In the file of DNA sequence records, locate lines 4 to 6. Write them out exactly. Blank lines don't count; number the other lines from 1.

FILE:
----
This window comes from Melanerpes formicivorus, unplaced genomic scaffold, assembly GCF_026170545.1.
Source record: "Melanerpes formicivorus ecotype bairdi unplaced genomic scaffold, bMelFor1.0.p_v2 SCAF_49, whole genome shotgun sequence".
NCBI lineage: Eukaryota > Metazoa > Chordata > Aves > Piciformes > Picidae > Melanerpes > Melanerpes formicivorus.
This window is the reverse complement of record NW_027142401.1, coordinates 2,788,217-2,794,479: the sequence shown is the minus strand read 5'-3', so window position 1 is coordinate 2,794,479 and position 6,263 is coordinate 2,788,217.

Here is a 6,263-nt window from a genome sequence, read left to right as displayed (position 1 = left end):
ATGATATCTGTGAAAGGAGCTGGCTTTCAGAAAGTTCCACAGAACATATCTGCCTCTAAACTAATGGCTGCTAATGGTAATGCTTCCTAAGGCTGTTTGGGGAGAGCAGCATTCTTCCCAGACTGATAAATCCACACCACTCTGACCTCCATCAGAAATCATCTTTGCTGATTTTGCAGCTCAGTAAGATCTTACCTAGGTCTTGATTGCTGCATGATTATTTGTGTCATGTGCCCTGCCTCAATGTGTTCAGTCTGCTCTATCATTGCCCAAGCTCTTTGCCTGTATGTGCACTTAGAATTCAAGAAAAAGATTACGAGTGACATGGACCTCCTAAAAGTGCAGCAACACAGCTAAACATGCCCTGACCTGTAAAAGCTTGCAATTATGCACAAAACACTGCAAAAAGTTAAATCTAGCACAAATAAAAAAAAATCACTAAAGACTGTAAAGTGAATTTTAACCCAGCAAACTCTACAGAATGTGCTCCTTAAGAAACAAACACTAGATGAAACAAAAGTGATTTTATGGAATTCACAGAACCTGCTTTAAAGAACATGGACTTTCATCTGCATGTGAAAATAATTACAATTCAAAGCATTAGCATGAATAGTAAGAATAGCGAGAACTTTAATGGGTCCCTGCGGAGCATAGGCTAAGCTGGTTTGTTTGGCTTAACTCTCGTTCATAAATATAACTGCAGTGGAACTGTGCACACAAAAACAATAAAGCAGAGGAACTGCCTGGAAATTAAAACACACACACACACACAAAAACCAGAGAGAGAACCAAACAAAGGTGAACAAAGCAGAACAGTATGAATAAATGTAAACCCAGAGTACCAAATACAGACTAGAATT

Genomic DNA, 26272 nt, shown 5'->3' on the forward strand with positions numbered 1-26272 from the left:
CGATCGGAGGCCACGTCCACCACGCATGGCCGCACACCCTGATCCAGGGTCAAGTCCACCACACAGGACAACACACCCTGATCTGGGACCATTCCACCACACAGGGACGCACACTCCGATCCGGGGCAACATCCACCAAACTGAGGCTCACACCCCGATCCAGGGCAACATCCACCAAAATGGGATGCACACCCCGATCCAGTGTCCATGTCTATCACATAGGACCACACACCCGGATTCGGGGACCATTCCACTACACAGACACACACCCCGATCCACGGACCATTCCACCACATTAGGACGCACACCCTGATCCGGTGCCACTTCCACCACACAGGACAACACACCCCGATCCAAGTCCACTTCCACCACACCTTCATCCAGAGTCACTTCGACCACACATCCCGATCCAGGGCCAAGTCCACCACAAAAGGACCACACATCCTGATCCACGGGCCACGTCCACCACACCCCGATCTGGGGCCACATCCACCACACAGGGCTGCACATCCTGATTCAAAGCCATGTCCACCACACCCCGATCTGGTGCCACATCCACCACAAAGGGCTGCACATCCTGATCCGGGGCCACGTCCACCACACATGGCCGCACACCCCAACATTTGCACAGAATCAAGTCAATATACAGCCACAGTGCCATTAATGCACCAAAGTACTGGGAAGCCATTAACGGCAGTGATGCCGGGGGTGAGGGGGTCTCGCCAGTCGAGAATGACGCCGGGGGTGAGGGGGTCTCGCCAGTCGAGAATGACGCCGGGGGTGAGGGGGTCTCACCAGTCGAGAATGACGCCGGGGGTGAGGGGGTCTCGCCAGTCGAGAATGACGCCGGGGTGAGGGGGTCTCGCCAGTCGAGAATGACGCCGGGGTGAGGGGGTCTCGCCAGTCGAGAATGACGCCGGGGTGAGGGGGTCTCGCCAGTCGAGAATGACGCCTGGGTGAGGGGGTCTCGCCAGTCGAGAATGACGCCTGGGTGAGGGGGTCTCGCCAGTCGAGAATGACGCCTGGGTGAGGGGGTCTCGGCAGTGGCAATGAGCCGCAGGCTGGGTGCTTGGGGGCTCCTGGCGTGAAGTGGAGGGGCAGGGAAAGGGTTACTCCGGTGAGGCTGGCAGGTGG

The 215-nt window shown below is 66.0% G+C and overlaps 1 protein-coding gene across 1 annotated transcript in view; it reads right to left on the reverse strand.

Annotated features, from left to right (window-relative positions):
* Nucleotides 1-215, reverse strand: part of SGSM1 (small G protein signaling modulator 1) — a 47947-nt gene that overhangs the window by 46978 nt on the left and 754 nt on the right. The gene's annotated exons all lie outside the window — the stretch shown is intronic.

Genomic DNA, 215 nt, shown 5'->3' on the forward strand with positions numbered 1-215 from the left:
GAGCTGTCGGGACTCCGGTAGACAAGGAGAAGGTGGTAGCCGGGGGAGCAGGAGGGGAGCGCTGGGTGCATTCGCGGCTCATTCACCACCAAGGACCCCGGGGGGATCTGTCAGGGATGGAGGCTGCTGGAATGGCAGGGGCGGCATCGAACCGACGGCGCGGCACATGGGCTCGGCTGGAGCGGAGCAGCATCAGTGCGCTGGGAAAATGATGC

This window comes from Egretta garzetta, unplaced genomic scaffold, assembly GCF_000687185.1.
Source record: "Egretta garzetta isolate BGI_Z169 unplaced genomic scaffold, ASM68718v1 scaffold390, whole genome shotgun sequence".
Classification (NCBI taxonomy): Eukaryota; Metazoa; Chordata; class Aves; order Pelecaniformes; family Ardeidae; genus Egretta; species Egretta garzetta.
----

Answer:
This window is the reverse complement of record NW_027142401.1, coordinates 2,788,217-2,794,479: the sequence shown is the minus strand read 5'-3', so window position 1 is coordinate 2,794,479 and position 6,263 is coordinate 2,788,217.

Here is a 6,263-nt window from a genome sequence, read left to right as displayed (position 1 = left end):
ATGATATCTGTGAAAGGAGCTGGCTTTCAGAAAGTTCCACAGAACATATCTGCCTCTAAACTAATGGCTGCTAATGGTAATGCTTCCTAAGGCTGTTTGGGGAGAGCAGCATTCTTCCCAGACTGATAAATCCACACCACTCTGACCTCCATCAGAAATCATCTTTGCTGATTTTGCAGCTCAGTAAGATCTTACCTAGGTCTTGATTGCTGCATGATTATTTGTGTCATGTGCCCTGCCTCAATGTGTTCAGTCTGCTCTATCATTGCCCAAGCTCTTTGCCTGTATGTGCACTTAGAATTCAAGAAAAAGATTACGAGTGACATGGACCTCCTAAAAGTGCAGCAACACAGCTAAACATGCCCTGACCTGTAAAAGCTTGCAATTATGCACAAAACACTGCAAAAAGTTAAATCTAGCACAAATAAAAAAAAATCACTAAAGACTGTAAAGTGAATTTTAACCCAGCAAACTCTACAGAATGTGCTCCTTAAGAAACAAACACTAGATGAAACAAAAGTGATTTTATGGAATTCACAGAACCTGCTTTAAAGAACATGGACTTTCATCTGCATGTGAAAATAATTACAATTCAAAGCATTAGCATGAATAGTAAGAATAGCGAGAACTTTAATGGGTCCCTGCGGAGCATAGGCTAAGCTGGTTTGTTTGGCTTAACTCTCGTTCATAAATATAACTGCAGTGGAACTGTGCACACAAAAACAATAAAGCAGAGGAACTGCCTGGAAATTAAAACACACACACACACACAAAAACCAGAGAGAGAACCAAACAAAGGTGAACAAAGCAGAACAGTATGAATAAATGTAAACCCAGAGTACCAAATACAGACTAGAATT